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On the way home, I noticed a poster for a matchmaking service across which someone had written WOMEN EXPLOIT MEN BEFORE, DURING AND AFTER MARRIAGE. Someone had then crossed out MEN and written TEA. I reread it a few times in case they'd tried to change it to WOMEN EXPLOITED, which would at least have been a counter-point; but no, it definitely said TEA.

Meanwhile, the monitors in the subway stations continue to play short independent films; the clip playing on the Dundas West platform showed static interspersed with scratchy black-and-white drawings of trees, reminiscent of the haunted video in The Ring, followed by a title card: WE AREN'T COMPLETELY SURE WHAT JUST HAPPENED (PART FOUR).
moon_custafer: (acme)
On the way home, I noticed a poster for a matchmaking service across which someone had written WOMEN EXPLOIT MEN BEFORE DURING AND AFTER MARRIAGE. Someone had then crossed out MEN and written TEA. I reread it a few times in case they'd tried to change it to WOMEN EXPLOITED, which would at least have been a counter-point; but no, it definitely said TEA.

Meanwhile, the monitors in the subway stations continue to play short independent films; the clip playing on the Dundas West platform showed static interspersed with scratchy black-and-white drawings of trees, reminiscent of the haunted video in The Ring, followed by a title card: WE AREN'T COMPLETELY SURE WHAT JUST HAPPENED (PART FOUR).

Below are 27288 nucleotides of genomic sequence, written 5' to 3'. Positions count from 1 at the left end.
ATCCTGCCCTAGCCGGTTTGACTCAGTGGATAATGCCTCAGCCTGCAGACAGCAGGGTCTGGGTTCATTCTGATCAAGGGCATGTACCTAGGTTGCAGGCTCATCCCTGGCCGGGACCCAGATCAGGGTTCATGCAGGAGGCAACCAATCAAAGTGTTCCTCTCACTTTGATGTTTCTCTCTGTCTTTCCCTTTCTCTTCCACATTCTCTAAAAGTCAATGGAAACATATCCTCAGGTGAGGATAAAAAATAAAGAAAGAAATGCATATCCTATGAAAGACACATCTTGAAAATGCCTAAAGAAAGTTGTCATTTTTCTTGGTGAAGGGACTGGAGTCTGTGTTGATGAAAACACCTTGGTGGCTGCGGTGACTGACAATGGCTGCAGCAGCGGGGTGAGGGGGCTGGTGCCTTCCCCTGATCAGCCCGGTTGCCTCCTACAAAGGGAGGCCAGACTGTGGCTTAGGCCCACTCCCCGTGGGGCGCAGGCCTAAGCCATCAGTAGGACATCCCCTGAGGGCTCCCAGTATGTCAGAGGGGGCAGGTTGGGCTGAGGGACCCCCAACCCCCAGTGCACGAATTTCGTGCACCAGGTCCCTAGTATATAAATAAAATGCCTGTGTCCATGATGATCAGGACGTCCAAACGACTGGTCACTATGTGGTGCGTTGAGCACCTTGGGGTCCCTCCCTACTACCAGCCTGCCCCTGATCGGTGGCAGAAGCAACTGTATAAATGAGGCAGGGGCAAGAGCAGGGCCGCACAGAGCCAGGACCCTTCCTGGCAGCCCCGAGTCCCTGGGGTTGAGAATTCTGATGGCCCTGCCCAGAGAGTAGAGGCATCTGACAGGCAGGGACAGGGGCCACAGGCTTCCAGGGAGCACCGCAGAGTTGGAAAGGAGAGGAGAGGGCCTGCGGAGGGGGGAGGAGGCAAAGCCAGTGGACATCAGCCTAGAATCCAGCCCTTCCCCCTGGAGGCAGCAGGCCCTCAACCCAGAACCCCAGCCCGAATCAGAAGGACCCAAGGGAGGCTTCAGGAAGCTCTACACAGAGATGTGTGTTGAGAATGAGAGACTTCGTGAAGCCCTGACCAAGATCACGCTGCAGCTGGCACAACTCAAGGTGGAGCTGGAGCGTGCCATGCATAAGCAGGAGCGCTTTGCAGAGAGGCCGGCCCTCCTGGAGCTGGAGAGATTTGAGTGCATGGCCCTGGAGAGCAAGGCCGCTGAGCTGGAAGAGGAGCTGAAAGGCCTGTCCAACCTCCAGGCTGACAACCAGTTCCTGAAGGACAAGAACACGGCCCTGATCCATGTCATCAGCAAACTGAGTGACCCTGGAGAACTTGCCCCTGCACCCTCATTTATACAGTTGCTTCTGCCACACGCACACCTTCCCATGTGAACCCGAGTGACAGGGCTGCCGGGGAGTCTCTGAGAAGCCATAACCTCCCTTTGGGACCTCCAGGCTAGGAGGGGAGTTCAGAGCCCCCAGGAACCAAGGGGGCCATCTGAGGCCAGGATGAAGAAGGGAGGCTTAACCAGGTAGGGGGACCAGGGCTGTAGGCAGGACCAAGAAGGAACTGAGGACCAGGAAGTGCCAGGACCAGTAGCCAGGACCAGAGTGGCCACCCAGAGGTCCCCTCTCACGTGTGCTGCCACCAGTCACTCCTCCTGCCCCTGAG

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Snow made the bus trip this morning almost twice as long, plus I was stuck listening to an hour-long sermon/rant from the guy behind me, mostly to his cel phone, than later and less coherently to himself after his friend had hung up.

Think is, he was Rastafarian, which in his case at least basically meant he was a Christian fundamentalist *and* a left-wing conspiracy theorist. His view, in a nutshell and stripped of all the biblical/historical/cultural references, seemed to be that Jews, Catholics, scientists, Capitalism, gays, civil-rights activists, Hollywood and the US government are all in one big plot to ruin everything; any apparent political differences between them are just “misdirection.”
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Bleagh. Spring head-cold. Not enough to keep me home, but enough to keep me from overtime.

green_trilobite spends the daytime chatting with the condo staff. Today he met the substitute super:
"You're not a hoarder?" he was asked. "No, you don't look like a hoarder."

He is, but I'm glad he was not found out.
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One of my co-workers just mentioned that someone broke into her mother’s garage on the weekend and stole the bunches of herbs she was drying. Not sure if this is the work of a very dim-witted pothead or a criminal chef. Sadly, it’s probably the former.

They’re going to be disappointed when they try smoking the stuff; unless there’s a placebo effect.